Paul's collection in light of motivations and mechanisms for aid to the poor in the first-century world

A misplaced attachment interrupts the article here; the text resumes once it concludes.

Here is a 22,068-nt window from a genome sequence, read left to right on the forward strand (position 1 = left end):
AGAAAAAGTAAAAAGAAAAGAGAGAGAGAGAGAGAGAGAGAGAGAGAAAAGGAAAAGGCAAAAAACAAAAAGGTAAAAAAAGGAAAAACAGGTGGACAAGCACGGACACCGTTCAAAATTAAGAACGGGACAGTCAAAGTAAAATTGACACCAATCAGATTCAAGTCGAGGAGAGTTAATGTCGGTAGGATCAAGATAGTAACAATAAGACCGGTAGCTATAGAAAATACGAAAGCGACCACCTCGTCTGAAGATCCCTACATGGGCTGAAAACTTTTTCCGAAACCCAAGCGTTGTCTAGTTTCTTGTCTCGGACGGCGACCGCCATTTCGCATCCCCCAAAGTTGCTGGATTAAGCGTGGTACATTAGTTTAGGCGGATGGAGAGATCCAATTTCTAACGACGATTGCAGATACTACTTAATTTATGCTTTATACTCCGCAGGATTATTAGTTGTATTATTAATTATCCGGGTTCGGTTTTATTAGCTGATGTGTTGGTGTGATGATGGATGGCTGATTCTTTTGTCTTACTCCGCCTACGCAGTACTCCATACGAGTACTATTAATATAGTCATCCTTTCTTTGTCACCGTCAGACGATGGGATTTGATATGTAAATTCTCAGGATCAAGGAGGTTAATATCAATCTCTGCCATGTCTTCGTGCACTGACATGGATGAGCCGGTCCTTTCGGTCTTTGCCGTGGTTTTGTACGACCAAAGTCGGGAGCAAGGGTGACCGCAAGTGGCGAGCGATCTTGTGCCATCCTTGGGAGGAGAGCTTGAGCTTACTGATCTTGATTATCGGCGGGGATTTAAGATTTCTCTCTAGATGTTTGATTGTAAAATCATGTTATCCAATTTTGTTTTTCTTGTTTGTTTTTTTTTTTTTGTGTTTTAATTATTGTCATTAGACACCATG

In the first-century world, discussion concerning one's money and what to do with it constituted delicate ground on which to tread. Such a discussion normally would have been undertaken only between the most closely related of people who shared a similar background and/or within a clear set of social expectations. Even then, talk of money could prove difficult territory to navigate. If this were true for people with much in common, then, when undertaken between people with fewer relational links, little or no shared culture or history, such a discussion could have presented any number of challenges, if not outright obstacles for all the participants. The Apostle Paul undertook just such a conversation, expending considerable time, thought and energy on the collection "for the poor among the saints in Jerusalem", referring to it in his letter to the Roman Christians and both letters addressed to the Christians at Corinth. This thesis will examine the collection in light of the bigger picture of motivations and mechanisms for aid to the poor and money movement in the first century Graeco-Roman and Jewish worlds. The objective is to render those motivations and mechanisms more clearly recognisable in the text and so to clarify their involvement in the conversation between Paul and the members of the churches to whom he wrote concerning the collection. What will emerge is a clearer understanding of the collection itself, a well-attested example of aid to the poor, a more nuanced understanding of the life of the early church for whom aid to the poor was a central tenet and practice, and a more balanced view of the Apostle Paul’s interactions with both his own churches and the Jerusalem church.